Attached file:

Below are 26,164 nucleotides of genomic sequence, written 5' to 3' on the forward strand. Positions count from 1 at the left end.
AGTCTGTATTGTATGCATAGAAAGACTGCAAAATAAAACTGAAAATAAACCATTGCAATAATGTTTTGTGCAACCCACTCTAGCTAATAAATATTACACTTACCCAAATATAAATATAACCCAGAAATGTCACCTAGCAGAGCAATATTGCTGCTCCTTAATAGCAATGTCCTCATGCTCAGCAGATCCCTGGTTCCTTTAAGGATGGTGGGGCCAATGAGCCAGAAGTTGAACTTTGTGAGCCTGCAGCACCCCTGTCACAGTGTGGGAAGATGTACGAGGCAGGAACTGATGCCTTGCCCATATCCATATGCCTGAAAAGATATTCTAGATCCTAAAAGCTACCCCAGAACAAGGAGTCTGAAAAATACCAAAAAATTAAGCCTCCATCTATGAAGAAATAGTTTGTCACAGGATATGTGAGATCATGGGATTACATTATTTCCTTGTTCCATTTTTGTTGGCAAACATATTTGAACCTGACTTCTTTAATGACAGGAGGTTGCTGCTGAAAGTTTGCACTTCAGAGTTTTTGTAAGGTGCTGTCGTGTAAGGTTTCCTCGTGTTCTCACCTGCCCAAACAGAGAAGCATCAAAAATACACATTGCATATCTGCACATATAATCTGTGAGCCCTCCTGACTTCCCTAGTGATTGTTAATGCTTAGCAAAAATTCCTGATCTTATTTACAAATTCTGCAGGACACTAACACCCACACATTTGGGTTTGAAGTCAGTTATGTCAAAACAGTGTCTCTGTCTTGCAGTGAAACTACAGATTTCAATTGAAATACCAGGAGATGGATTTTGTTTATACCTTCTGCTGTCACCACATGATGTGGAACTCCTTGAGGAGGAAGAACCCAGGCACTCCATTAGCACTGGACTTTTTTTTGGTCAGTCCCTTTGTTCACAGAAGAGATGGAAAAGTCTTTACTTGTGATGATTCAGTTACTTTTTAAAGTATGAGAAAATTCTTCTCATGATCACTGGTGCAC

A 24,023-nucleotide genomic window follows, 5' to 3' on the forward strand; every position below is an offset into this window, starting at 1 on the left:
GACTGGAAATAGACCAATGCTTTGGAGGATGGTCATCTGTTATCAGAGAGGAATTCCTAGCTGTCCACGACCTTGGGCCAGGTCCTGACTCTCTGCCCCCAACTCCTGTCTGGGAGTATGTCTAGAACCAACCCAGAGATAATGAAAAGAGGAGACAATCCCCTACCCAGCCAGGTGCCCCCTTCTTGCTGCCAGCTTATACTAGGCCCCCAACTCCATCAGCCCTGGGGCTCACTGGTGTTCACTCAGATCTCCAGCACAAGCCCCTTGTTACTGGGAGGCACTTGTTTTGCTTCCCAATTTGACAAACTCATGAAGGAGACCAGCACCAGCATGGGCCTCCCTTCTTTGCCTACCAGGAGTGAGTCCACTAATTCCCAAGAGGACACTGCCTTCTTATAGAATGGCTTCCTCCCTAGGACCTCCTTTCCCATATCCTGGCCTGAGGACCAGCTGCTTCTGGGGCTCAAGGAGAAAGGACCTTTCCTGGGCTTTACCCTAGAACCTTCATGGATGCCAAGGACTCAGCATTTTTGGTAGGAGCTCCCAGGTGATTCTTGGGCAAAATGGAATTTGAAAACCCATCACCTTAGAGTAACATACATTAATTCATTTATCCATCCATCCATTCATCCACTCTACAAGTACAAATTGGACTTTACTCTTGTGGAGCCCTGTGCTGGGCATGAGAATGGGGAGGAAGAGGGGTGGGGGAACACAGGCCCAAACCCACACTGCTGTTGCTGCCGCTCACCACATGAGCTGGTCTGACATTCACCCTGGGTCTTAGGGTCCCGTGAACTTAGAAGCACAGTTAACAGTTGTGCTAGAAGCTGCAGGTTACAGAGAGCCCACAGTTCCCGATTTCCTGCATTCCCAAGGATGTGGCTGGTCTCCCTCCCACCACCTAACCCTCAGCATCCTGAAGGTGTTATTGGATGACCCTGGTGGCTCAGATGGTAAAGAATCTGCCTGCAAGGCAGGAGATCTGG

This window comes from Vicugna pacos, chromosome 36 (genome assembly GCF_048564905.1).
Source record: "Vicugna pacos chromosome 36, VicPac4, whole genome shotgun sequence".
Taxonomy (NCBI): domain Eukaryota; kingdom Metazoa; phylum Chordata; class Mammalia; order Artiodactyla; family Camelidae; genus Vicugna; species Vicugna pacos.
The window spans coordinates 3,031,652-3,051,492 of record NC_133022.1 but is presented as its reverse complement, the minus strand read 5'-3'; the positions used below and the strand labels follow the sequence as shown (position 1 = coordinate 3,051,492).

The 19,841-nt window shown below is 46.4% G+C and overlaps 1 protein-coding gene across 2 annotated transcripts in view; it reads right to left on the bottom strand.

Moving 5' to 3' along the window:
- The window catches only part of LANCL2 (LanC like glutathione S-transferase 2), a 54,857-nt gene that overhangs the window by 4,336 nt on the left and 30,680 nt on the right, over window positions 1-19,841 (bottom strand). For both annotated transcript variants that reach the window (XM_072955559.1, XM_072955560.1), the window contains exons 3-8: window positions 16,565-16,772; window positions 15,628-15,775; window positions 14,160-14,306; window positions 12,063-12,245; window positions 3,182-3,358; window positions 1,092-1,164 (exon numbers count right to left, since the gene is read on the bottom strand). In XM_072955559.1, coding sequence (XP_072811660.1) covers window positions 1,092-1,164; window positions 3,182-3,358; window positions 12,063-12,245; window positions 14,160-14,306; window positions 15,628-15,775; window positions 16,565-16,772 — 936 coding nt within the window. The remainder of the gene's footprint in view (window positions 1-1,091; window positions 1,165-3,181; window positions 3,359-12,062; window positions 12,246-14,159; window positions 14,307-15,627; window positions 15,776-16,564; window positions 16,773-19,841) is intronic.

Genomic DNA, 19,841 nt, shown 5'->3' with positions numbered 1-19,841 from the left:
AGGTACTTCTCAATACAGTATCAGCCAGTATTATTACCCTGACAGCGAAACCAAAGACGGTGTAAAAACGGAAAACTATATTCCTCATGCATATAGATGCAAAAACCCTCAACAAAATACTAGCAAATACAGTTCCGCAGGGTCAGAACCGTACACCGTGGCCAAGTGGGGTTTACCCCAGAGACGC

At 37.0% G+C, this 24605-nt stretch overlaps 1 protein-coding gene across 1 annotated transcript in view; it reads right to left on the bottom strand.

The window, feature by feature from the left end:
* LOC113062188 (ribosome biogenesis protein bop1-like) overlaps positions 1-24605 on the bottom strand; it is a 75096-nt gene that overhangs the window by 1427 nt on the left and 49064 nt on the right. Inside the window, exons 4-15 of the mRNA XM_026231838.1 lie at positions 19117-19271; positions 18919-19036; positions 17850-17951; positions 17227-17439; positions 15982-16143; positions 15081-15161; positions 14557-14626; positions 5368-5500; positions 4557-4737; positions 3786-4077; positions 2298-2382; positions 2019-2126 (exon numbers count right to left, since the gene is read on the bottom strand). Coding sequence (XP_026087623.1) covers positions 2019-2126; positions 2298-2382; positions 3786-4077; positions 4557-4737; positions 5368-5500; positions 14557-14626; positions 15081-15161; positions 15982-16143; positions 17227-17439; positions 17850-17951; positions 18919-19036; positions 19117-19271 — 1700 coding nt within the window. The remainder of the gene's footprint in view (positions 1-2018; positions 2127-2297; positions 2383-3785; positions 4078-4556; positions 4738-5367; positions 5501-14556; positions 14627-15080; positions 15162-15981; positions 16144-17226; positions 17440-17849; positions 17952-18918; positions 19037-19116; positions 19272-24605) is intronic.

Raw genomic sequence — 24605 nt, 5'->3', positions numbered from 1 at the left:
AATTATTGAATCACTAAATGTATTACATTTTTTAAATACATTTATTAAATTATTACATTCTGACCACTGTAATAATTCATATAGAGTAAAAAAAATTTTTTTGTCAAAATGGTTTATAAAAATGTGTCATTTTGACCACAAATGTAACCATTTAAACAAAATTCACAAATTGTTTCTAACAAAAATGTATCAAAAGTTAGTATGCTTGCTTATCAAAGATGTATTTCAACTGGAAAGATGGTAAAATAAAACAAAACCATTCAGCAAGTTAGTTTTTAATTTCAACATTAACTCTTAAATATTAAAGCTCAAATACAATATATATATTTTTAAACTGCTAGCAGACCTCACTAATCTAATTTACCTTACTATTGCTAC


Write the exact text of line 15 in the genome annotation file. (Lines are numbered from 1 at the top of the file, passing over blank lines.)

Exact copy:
The window, feature by feature from the left end: